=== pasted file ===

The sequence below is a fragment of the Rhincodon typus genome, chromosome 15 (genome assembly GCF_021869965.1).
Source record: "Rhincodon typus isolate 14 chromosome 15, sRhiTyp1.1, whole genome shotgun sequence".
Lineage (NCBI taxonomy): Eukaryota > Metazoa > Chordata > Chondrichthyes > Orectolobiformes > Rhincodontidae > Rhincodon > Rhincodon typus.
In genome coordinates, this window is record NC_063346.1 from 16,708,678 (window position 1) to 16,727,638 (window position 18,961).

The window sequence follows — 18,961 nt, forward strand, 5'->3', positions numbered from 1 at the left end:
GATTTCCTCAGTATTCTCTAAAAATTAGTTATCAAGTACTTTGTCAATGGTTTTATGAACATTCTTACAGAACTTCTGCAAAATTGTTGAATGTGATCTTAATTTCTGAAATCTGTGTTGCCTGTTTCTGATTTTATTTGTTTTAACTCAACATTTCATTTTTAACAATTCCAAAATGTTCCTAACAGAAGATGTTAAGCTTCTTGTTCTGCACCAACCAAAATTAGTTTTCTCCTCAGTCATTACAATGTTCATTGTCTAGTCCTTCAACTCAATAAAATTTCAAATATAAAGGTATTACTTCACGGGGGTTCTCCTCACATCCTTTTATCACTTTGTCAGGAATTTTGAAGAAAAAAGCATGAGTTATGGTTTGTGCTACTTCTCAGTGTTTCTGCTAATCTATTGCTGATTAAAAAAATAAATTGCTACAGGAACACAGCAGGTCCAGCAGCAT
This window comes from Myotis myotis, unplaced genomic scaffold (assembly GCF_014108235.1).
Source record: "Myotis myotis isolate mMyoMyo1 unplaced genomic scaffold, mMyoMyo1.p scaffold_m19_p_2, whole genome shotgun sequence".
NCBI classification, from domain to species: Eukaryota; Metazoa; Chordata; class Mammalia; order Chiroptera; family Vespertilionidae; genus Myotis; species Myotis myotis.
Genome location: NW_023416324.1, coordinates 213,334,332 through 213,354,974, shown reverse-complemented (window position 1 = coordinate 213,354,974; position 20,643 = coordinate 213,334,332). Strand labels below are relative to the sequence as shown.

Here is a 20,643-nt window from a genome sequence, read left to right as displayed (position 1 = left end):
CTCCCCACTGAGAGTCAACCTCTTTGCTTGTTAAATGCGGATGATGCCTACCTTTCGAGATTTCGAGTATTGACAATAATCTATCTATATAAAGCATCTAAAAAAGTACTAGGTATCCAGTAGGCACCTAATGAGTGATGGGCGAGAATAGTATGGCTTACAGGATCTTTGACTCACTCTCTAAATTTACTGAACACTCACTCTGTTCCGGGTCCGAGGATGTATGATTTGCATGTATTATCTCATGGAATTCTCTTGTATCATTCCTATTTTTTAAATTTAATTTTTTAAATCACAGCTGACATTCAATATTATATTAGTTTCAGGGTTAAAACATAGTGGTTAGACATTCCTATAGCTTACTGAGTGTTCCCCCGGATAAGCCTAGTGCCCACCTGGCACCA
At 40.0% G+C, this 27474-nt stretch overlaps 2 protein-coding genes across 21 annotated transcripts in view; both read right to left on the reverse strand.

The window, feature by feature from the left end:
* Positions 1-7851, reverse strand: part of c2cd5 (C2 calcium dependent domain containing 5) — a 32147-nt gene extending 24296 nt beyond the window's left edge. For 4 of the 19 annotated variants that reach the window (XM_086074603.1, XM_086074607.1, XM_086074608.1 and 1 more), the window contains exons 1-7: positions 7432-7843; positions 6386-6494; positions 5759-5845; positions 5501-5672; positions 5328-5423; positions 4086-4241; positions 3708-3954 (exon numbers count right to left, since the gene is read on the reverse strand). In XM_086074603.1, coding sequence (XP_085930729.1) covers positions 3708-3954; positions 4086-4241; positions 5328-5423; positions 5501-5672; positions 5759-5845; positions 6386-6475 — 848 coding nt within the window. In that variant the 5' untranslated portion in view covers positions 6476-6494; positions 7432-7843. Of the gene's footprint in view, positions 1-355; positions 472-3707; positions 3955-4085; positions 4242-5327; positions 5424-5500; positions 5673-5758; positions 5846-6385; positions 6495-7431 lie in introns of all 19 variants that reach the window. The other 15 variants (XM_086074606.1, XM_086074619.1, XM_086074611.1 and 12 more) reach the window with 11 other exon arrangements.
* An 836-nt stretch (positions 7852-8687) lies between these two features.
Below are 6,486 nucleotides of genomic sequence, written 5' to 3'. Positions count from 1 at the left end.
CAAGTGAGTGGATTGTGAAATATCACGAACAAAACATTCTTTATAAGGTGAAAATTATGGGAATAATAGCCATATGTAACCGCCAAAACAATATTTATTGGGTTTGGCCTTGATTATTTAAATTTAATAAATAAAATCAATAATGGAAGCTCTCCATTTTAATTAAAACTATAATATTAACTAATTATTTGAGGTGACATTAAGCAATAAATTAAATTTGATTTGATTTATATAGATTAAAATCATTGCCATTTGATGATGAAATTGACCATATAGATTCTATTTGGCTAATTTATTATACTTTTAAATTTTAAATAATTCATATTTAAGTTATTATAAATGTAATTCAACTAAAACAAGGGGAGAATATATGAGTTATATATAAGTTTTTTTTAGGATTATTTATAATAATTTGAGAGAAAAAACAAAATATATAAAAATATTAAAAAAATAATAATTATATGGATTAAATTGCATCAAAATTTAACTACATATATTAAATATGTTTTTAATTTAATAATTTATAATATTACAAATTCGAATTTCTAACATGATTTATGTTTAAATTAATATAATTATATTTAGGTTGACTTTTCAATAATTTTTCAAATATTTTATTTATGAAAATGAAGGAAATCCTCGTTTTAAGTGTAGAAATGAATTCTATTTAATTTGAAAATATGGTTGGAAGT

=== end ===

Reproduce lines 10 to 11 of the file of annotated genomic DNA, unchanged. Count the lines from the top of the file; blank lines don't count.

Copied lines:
Genome location: NW_023416324.1, coordinates 213,334,332 through 213,354,974, shown reverse-complemented (window position 1 = coordinate 213,354,974; position 20,643 = coordinate 213,334,332). Strand labels below are relative to the sequence as shown.

Here is a 20,643-nt window from a genome sequence, read left to right as displayed (position 1 = left end):